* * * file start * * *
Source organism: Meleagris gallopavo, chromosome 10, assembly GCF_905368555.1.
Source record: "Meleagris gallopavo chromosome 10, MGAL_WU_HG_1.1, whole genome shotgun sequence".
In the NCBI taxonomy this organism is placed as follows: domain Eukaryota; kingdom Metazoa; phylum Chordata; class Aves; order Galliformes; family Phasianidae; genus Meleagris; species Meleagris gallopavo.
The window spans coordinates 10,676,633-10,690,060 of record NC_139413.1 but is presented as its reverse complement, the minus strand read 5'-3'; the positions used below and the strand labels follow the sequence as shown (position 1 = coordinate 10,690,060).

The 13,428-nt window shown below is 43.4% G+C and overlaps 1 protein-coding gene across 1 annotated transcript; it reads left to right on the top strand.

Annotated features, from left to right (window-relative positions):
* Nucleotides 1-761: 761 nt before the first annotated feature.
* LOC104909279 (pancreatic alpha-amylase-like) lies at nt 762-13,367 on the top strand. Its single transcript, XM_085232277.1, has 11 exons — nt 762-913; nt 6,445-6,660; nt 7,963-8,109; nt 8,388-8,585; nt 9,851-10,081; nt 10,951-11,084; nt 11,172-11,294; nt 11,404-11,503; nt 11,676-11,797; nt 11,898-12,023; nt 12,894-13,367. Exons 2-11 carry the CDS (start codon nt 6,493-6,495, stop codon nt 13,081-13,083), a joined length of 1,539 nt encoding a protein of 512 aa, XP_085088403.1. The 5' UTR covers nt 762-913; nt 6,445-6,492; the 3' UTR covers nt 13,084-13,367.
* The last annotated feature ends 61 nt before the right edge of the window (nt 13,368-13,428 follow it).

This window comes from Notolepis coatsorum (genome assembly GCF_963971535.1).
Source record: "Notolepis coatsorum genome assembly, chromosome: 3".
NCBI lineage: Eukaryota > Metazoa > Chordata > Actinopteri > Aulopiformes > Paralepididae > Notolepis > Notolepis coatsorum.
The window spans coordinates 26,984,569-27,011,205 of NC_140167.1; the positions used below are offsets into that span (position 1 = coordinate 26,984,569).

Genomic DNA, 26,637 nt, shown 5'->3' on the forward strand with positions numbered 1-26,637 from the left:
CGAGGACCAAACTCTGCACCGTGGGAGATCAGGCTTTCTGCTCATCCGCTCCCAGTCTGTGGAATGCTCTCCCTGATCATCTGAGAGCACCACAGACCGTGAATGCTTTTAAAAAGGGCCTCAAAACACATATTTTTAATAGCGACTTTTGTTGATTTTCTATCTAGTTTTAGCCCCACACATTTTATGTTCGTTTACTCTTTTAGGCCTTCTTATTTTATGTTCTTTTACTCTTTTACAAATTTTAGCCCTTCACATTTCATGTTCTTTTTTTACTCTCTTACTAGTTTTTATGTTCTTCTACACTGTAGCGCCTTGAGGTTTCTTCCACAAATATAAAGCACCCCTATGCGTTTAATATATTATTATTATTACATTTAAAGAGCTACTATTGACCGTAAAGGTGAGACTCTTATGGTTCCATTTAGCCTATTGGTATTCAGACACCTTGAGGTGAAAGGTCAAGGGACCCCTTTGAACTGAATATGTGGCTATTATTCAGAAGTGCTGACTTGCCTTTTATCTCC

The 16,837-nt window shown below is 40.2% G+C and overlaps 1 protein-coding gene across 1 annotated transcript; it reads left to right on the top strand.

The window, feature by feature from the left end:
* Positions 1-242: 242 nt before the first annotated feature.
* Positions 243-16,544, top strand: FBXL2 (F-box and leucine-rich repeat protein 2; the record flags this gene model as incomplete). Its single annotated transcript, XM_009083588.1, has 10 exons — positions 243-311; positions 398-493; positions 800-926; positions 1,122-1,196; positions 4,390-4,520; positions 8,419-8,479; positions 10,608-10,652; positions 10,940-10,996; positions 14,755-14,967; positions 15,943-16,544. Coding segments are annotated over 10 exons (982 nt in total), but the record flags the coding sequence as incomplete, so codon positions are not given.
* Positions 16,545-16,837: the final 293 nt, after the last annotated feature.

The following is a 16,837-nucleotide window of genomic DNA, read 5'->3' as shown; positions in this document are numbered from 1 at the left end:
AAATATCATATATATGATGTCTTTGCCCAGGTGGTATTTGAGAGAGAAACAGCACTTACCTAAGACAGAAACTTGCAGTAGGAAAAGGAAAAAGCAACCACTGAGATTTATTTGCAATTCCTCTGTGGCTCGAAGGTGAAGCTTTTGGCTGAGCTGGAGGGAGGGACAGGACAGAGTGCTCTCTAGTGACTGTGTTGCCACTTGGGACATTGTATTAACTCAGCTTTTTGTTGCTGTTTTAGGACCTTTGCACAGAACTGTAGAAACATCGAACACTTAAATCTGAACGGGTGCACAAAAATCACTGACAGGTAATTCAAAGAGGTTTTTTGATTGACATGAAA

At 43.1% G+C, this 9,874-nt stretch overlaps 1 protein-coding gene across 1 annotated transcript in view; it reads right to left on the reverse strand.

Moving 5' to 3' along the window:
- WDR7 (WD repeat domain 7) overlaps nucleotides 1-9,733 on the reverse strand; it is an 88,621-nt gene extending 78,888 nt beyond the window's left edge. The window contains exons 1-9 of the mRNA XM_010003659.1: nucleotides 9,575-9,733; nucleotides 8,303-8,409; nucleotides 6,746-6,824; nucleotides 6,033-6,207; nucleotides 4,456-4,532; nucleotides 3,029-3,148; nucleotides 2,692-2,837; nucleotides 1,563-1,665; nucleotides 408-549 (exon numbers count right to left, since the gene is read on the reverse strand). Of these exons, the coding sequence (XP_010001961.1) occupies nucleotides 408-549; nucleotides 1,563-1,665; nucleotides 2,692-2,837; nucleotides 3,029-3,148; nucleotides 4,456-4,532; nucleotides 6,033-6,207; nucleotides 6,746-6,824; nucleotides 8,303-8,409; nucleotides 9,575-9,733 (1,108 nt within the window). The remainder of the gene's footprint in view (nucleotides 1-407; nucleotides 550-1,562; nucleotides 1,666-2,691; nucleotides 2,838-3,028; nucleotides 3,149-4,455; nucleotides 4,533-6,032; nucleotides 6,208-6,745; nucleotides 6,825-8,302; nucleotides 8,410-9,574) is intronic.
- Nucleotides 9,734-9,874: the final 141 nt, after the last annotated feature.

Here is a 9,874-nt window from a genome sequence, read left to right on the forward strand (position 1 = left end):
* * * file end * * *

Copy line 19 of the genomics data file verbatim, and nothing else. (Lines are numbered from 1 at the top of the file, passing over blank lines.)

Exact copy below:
* Positions 243-16,544, top strand: FBXL2 (F-box and leucine-rich repeat protein 2; the record flags this gene model as incomplete). Its single annotated transcript, XM_009083588.1, has 10 exons — positions 243-311; positions 398-493; positions 800-926; positions 1,122-1,196; positions 4,390-4,520; positions 8,419-8,479; positions 10,608-10,652; positions 10,940-10,996; positions 14,755-14,967; positions 15,943-16,544. Coding segments are annotated over 10 exons (982 nt in total), but the record flags the coding sequence as incomplete, so codon positions are not given.